PORTLAND, Ore. — The Trail Blazers aren't on star guard Jimmy Butler's list of preferred teams he'd like to be traded to, but that shouldn't deter Portland's front office from pursuing him.
According to multiple reports, the 28-year-old four-time All-Star asked for a trade during a Tuesday meeting with Timberwolves head coach and president of basketball operations Tom Thibodeau. ESPN's Adrian Wojnarowski reported that Butler wants to be traded to the Clippers, Nets or Knicks.
Wojnarowski also included in his report that Butler's list of destinations could expand "based upon the Timberwolves' and rival teams' willingness to negotiate a trade for him."
That's where the Blazers come in.
Trail Blazers general manager Neil Olshey should be willing to do almost whatever it takes, including trading CJ McCollum, to try to get Butler to Portland.
Aside from Damian Lillard, everything should be on the table.
For the past couple seasons, Olshey has recoiled at the prospect of trading McCollum every time the topic comes up. Which makes sense. But this is the kind of opportunity that should make him soften his stance. Butler is a rare commodity in that he's an All-Star talent just entering his prime whose skills line up with the Trail Blazers' most pressing needs.
Pair Butler with Lillard and the concerns about the defensive shortcomings of a diminutive backcourt disappear. Butler has a solid 6-foot-8, 235-pound frame and has been an all-defensive selection four of the past five seasons, including a second-team choice last season in Minnesota.
A two-time All-NBA selection, Butler is no slouch on offense either. Over the past four seasons, he's averaged 21.8 points per game with solid shooting percentages — 46.1 percent from the field, 35,2 percent from the 3-point line and 84.8 percent from the free-throw line. He's also a good rebounder (5.7 per game) and playmaker (4.6 assists).
There are two risks associated with Butler. His contract will pay him $40.2 million over the next two seasons but he has a player option at the end of this season. He's certain to exercise it and become a free agent. Also, he's a bit of an injury concern. He's missed an average of 15 games over the past five seasons, including 23 last year in Minnesota.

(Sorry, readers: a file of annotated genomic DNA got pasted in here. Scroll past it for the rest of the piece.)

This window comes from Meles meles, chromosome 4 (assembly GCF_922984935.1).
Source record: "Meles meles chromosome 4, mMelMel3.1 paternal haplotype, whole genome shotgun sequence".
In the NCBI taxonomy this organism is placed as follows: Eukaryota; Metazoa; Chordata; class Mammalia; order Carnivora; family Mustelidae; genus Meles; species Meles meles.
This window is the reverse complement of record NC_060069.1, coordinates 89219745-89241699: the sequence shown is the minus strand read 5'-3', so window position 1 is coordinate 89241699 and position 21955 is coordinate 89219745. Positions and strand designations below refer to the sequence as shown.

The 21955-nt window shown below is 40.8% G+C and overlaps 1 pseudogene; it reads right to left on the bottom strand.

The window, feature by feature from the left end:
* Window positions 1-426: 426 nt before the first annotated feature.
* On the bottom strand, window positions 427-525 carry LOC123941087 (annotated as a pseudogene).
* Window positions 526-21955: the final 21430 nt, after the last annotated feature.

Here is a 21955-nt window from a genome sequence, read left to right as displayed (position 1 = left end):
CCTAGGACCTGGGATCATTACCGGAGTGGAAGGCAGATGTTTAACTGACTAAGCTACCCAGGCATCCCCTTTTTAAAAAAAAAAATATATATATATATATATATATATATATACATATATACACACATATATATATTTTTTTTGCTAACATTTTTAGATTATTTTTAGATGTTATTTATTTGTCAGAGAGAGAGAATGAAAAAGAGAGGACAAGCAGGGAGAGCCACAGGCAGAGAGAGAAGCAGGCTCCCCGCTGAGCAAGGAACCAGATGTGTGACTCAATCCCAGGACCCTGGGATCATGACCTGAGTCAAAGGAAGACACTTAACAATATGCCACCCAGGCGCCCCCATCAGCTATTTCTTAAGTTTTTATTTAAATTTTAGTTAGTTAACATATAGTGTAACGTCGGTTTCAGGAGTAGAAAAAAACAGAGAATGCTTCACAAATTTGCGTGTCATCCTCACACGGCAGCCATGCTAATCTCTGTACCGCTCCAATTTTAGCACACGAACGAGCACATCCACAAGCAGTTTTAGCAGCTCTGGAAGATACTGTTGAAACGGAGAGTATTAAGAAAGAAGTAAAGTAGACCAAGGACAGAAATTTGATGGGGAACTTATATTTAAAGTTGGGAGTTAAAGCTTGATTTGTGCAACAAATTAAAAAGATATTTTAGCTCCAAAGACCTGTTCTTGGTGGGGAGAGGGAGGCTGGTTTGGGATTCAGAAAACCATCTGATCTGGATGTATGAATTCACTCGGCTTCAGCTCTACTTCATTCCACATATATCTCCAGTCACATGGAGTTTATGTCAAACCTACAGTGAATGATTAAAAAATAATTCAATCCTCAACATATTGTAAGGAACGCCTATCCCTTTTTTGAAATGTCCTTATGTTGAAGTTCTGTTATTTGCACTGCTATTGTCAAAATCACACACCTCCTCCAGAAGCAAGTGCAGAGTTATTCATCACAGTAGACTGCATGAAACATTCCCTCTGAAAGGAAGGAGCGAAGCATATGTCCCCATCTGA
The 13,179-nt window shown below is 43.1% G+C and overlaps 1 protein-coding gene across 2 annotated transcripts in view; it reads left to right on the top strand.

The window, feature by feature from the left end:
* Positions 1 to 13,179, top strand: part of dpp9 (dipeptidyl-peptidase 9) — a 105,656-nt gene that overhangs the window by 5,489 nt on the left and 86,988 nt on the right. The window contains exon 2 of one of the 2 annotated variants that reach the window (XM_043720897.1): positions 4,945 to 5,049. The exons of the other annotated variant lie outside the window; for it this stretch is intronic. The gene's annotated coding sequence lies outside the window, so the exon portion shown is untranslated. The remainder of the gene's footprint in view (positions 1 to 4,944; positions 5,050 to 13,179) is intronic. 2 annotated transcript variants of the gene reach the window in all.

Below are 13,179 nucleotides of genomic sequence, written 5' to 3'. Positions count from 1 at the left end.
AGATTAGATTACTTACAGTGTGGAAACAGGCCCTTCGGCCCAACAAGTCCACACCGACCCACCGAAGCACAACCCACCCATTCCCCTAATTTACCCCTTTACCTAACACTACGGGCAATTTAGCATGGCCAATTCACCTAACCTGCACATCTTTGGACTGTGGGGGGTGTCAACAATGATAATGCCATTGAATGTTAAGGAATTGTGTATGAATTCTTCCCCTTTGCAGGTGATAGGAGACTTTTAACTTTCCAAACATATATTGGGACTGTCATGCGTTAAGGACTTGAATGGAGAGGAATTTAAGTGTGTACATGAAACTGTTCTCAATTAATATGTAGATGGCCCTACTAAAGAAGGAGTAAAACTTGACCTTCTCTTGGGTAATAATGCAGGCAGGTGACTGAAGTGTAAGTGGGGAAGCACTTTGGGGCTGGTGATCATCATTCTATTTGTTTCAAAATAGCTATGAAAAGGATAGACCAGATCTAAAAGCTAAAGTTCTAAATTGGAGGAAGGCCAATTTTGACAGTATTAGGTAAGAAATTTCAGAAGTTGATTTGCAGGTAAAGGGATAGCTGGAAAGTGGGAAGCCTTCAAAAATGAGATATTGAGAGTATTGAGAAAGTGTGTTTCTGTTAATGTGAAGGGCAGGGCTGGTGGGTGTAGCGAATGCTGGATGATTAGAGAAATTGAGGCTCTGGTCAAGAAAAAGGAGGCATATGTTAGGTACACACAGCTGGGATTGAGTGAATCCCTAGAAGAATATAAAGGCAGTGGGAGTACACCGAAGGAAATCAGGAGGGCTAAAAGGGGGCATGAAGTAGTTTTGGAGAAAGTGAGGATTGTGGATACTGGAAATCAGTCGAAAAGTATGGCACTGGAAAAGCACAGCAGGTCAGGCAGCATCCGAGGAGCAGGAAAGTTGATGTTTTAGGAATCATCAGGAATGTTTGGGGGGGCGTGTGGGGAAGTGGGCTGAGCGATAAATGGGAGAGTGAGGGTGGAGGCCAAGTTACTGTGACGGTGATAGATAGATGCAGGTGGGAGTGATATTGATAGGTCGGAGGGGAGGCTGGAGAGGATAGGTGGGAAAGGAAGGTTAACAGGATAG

For a team like Portland, which appears to be stuck in neutral — not good enough to compete in the playoffs, not bad enough to secure a high lottery pick — the chance to acquire another All-Star makes the risk worth the potential reward.
The Blazers would have to believe that a full season playing for a players coach like Terry Stotts and with an unselfish, hard-working superstar like Lillard would endear Butler to Portland, inspiring him to stick around.
What would it take for the Blazers to land Butler? It's hard to say because the only word out of Minnesota is that Thibodeau has "no interest in trading him — for now," according to Wojnarowski. It's tough to even know what Minnesota would be looking for in a trade. Picks? Young talent? A comparable star? Who knows?
Luckily for the Blazers, they have enough options to put together an offer that would appeal to Minnesota. They have all of their first-round picks going forward and all of their second-round picks starting in 2021. They have intriguing young talent in Zach Collins, Anfernee Simons, Caleb Swanigan and Gary Trent Jr. And if the Timberwolves want star talent in return, the Blazers have McCollum.
Here's a look at three different trade options that would make sense:
TRADE OPTION 1
Blazers receive: Jimmy Butler, Taj Gibson
Timberwolves receive: CJ McCollum, choice of Al-Farouq Aminu or Maurice Harkless
TRADE OPTION 2
Blazers receive: Jimmy Butler
Timberwolves receive: Maurice Harkless, Al-Farouq Aminu, Zach Collins, lottery protected 2019 first-round pick
TRADE OPTION 3
Blazers receive: Jimmy Butler
Timberwolves receive: Evan Turner, Zach Collins, Anfernee Simons, unprotected 2019 first-round pick
Jared Cowley writes about the Blazers and other topics for KGW and is the co-host of the 3-on-3 Blazers podcast. You can reach him at twitter.com/jaredcowley.
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